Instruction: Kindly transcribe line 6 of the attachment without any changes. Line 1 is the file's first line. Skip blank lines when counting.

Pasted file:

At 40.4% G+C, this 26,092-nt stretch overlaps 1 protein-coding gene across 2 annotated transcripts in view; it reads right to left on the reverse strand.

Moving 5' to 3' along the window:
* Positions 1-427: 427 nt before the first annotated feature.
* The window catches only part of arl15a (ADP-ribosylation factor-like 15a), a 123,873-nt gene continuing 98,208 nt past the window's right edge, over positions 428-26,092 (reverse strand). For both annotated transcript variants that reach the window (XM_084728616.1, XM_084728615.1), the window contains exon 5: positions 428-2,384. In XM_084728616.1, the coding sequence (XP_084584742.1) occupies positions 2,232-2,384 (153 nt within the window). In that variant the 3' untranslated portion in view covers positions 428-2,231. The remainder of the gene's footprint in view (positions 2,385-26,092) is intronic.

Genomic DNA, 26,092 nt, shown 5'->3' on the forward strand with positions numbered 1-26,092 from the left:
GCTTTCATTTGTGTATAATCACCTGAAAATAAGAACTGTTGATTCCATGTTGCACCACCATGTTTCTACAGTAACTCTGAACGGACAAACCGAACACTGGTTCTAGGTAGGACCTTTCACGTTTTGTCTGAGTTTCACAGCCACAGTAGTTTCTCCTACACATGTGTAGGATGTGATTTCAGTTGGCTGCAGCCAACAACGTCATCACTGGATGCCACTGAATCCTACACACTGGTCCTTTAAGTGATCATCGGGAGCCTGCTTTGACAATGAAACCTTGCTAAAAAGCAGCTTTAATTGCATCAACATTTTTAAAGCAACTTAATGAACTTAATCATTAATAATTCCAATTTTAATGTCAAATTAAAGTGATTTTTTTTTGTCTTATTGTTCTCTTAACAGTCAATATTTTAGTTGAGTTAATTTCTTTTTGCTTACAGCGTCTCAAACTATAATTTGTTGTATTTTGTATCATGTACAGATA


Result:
GCTTTCATTTGTGTATAATCACCTGAAAATAAGAACTGTTGATTCCATGTTGCACCACCATGTTTCTACAGTAACTCTGAACGGACAAACCGAACACTGGTTCTAGGTAGGACCTTTCACGTTTTGTCTGAGTTTCACAGCCACAGTAGTTTCTCCTACACATGTGTAGGATGTGATTTCAGTTGGCTGCAGCCAACAACGTCATCACTGGATGCCACTGAATCCTACACACTGGTCCTTTAAGTGATCATCGGGAGCCTGCTTTGACAATGAAACCTTGCTAAAAAGCAGCTTTAATTGCATCAACATTTTTAAAGCAACTTAATGAACTTAATCATTAATAATTCCAATTTTAATGTCAAATTAAAGTGATTTTTTTTTGTCTTATTGTTCTCTTAACAGTCAATATTTTAGTTGAGTTAATTTCTTTTTGCTTACAGCGTCTCAAACTATAATTTGTTGTATTTTGTATCATGTACAGATA